Downfall of Pompeii is a humorous, strategic board game set in AD 49 in the city of Pompeii in the year before the erurption of Mt. Vesuvius. The goal of the game is to save the highest number of ‘your’ civilians from the erupting volcano, while hindering the escape of your opponents. A highly humorous, slightly complex game, Downfall of Pompeii is an enjoyable family game.
Appearance: Downfall of Pompeii comes with a single main game board, circular wooden pieces to represent your citizens and a small plastic piece to create your own ‘volcano’. In addition, a deck of cards to represent the buildings available for population by your citizens is available and a set of tiles to represent the flow of lava.
The design of the pieces in Downfall of Pompeii is adequate, sticking to the ancient Roman Empire theme. The art work is adequate, with very little to distinguish the cards but the addition of helpful information on the properties of each card is useful. Otherwise, the game art-work and pieces do their job, without nay major complaints or praise required.
Rules / Ease of Learning: Downfall of Pompeii is broke into three parts in the rule book, though it can be described as having two major sections - the population of the city by players and the destruction of the city by Mount Vesuvius.
In the first section of the game, players will play a card from their hand, each card representing a colour coded set of buildings. They then place a citizen into these colour coded buildings, placing them in white, generic buildings if all spaces in the buildings of that colour are filled. After playing a card, the player then draws a card to refill their hands.
The first section of the game is broke into two parts, the first part - delineated by the AD 47 card - where no ‘Omen’ cards are placed. In the first part of Downfall of Pompeii, only a single citizen is placed in each building at a time. In the second section, players can begin to place additional pieces - one for each piece already placed in a building. Thus, if a player plays a purple card and three (3) spaces are already filled with other citizens, a player may play an additional 3 citizens (for a total of 4 pieces). These pieces can be played in a different part of the same building, another building of the same colour or a white generic building. Omen cards drawn now enable the player who drew the Omen card to sacrifice an opposing players citizen to appease Mount Vesuvius.
The first section of the game ends when the second AD 47 card is drawn. The cards are put away and tiles are now drawn to indicate the eruption and flow of lava. Each lava tile has a symbol indicating which starting position the flow begins from, with the player who drew the tile able to decide where the lava flows next after the first starting position is covered. Any citizens caught in the lava flow are thrown into the volcano, with accompanying shrieks and pleas of mercy as necessary. Additionally, citizens who have their exits from the city are blocked should also be thrown into the volcano.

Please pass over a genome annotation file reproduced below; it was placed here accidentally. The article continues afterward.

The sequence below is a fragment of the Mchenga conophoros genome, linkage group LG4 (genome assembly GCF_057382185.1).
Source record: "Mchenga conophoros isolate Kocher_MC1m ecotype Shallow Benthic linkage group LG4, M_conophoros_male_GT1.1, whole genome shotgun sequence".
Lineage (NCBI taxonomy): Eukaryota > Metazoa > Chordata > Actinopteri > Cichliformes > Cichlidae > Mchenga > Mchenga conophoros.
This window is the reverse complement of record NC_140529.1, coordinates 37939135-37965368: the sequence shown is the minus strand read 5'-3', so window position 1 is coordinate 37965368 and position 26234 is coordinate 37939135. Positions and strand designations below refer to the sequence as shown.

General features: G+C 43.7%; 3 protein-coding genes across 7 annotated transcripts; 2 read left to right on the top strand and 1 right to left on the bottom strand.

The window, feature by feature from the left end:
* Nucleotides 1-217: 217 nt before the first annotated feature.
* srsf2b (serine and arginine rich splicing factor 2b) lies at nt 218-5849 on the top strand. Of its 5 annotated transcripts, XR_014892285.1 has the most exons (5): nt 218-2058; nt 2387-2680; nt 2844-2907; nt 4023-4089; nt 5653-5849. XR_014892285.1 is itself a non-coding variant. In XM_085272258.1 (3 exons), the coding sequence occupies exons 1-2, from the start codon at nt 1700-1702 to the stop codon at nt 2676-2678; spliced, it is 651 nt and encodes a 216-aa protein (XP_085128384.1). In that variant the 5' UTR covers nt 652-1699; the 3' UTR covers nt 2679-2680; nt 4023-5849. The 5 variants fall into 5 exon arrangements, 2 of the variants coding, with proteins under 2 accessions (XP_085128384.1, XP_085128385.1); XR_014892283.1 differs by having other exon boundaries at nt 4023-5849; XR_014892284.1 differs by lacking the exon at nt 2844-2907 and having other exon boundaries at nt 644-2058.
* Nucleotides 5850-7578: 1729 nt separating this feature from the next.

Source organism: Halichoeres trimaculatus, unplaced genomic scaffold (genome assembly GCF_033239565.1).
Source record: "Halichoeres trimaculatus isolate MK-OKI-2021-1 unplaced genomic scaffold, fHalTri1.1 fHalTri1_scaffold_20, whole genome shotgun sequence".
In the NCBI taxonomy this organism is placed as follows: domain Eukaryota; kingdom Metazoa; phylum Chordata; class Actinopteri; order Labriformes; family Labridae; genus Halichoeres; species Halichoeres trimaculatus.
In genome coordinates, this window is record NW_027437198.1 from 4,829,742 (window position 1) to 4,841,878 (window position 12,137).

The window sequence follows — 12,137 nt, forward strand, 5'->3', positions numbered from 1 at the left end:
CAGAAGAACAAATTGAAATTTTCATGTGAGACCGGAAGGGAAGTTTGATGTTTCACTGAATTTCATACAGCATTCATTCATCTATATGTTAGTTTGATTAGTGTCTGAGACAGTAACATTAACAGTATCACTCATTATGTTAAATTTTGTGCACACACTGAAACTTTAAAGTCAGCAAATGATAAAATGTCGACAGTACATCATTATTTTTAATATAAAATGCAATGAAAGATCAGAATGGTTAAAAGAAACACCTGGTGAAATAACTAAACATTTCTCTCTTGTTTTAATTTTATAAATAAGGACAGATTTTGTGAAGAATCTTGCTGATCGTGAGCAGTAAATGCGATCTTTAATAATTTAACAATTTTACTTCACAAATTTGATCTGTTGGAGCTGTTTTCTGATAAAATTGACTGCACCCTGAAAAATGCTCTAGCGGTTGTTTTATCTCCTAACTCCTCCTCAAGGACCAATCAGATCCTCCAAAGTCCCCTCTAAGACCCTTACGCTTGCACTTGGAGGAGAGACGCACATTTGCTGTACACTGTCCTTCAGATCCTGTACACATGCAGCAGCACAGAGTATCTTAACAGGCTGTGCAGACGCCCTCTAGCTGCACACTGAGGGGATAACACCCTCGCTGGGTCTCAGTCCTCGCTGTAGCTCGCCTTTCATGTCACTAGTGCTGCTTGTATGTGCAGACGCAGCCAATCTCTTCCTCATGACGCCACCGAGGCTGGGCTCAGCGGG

To escape the city, citizens must band together. Each player may move two pieces a turn. Movement rate of pieces is dictated by the number of pieces on the same square at the start of movement - thus forcing players to band their pieces and opponents together to win.
The player who manages to rescue the highest of citizens from the doomed city wins. In the case of a tie, the tied player with the least number of citizens in the volcano is the winner.
Gameplay: Set-up of Downfall of Pompeii is slightly more complicated than most games due to the requirements of counting out cards to delineate each of the three parts of the game. In addition, the game has a number of different pieces to co-ordinate, thus increasing set-up time. While a group of experienced players could set the game up pretty fast, for the first few runs, explanation and set-up will take a number of minutes.
Actual gameplay is quite fun. The set-up of the various pieces and the game is quite thematic and relevant, allowing players to get into the flow of the game fast. The humour from the ability to sacrifice other players pieces is quite amusing, including the little screams of ‘Aieee’ as you thrown your opponents citizens into the volcano. There are a few points that do not make sense that slow the game down - e.g. the small information descriptors on the bottom of the card is too abstract to grasp immediately - but otherwise, the game is very well designed.
It starts becoming extremely interesting as play progresses to the eruption of the volcano and the flow of lava. Here, luck can play a large part of the game, with lava tiles potentially cutting off and killing your piece faster than you would prefer. On the other hand, this is a natural disaster so not everything is going to go as you planned initially. The use of ‘hop-scotch’ citizens can lead to strange alliances and ruthless sacrificing of citizens as you abandon pieces to their fates.
Conclusion: Downfall of Pompeii is a fun family game, requiring a bit of set-up that might cause absolute beginners to hesitate but would be great for families that are used to playing board games together. While the strategy here is tempered by a large dose of luck - both in the draw of the cards and the lava tiles; there are still significant decisions to be made. Downfall of Pompeii is definitely a great game for the family, especially those that enjoy a humorous theme and are not adverse to competition among family members.
The screams WERE music to my ears.